Law in Contemporary Society

Our Experiences at Admitted Students Day

This topic is meant to be a documentation of what we experienced at our admitted students day, how we made our decisions to come here. It is pulled from the discussion here, and should serve as a basis for a discussion on how admitted students day can improve. For the specific issue of choosing CLS over a public state school, see here.

NYU vs. Columbia

One major focus of the Admitted Students Day is to convince students that there are substantive opportunities for public interest. This either is designed to appeal to students simply because incoming students often speak of wanting to do public interest work, or is specifically targeted to counter the prevailing perception that NYU is more public-interest friendly than Columbia. Following are individual recollections of this sale and the following decision-making process.

The panels I attended all included students who had done public interest work and students who had done clinics/externships talking about their experience. At NYU, I attended a session with a professor who runs an indigent defenders clinic who talked about how NYU has a much greater focus on real-world clinical education than Columbia. Focus there seemed to be on innovation, here more on prestige.

At admitted students day last year, Columbia sold the prestige of the school, the expertise of the professors, and the dynamic current students. Columbia then sent an enormous number of materials after admission. What else would you expect the school to do? NYU sent materials as well, and had alumns who had chosen NYU over CLS call to talk about their choice.

Our role in the process

During Admitted Students Day, I found myself cheerleading for Columbia at various events. Others say this is 'perpetuating the con.' I don’t know if I’ve just completely guzzled the law school Kool-Aid, but I am happy here, and don't feel like I'm conning anyone, but I wonder if I'm in the minority, of if others are having conflicts.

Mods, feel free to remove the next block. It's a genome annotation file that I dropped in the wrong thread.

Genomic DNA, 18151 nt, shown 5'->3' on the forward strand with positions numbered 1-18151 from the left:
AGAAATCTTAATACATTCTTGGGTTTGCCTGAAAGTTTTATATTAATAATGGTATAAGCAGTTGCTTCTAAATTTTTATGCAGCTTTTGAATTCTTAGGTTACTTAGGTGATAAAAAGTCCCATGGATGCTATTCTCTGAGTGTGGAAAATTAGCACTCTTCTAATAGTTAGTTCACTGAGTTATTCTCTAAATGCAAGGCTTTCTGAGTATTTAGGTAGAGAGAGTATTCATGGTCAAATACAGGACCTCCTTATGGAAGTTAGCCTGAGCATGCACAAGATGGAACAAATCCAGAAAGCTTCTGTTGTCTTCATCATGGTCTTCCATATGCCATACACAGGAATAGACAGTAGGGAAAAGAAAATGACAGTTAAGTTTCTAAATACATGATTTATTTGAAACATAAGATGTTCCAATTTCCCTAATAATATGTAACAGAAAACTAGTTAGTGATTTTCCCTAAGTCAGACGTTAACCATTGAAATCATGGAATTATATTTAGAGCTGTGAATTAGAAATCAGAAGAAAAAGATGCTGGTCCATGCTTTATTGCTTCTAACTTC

The admitted students program follows a script -- the admit knows which questions to ask, and which answers to expect, and the student provides them. Glorifying CLS's public interest focus, for the purpose of selling the school, reeks like a con.

Although it is a script, we can easily change it: just make a conscious effort to be very thoughtful and as honest as possible in your discussions with admitted students next year. Instead of telling the admits about things they probably can't understand or be interested in until they actually interface with the law (e.g., public interest), I generally try to let my happiness with Columbia shine through. If anything, the approach makes me feel less like a conman.

Other possible topics not discussed, feel free to add your experiences:

Columbia vs. "higher prestige" schools (did anyone make this decision? how was it sold to you?) Choosing to go to law school at all Issues of competition

-- AndrewCase - 02 Apr 2009


For what it's worth, Columbia and Harvard accepted me. As noted above, while Columbia attempted to sell its prestige post-acceptance with a deluge of materials, Harvard attempted to market its prestige both prior to and following acceptance. In order to gain an offer of admission, candidates in high-standing were required to phone interview with the Dean. The same dean gave a phone-call acceptance and hand-signed acceptance letter. During the phone acceptance, the dean said something along the lines of "Welcome to the Class of 2011. You are going to love it here."

While perhaps just personal touches by a caring admissions dean (he seemed like a nice guy), these actions can be viewed as tactics designed to heighten the sense of accomplishment of those accepted. The fact that my matriculation was presumed, is indicative of the strategy that higher prestige schools may employ with regard to students considering "lesser-caliber" schools. The implicit message seemed that since Columbia et al. were not on Harvard's radar it should not be on mine. When I submitted my withdrawl notice, the dean emailed me and wrote something to the effect of "are you sure you are making the correct decision..." Again, the sowing of doubt seemed another tactic employed to induce reconsideration of my choice to attend Columbia.

Ultimately, personal (relational and geographic) not prestige factors informed my decision. Peers, relatives, and professors constantly encouraged me to reconsider. At social gatherings, I was introduced not as a CLS 2011 student but as the guy who "got into columbia and HARVARD" or more commonly as the guy who "got into Harvard and ISNT going (read: what an idiot!)."

Making an important decision on the basis of what I, and not what society, thought most important felt empowering. I hope I can be courageous enough to continue carving my own path and to remember, come the 2L and 3L years, that defying society's expectations is not the end of the world and, in fact, yielded an increase in my general happiness.


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r9 - 07 Jan 2010 - 21:35:10 - IanSullivan
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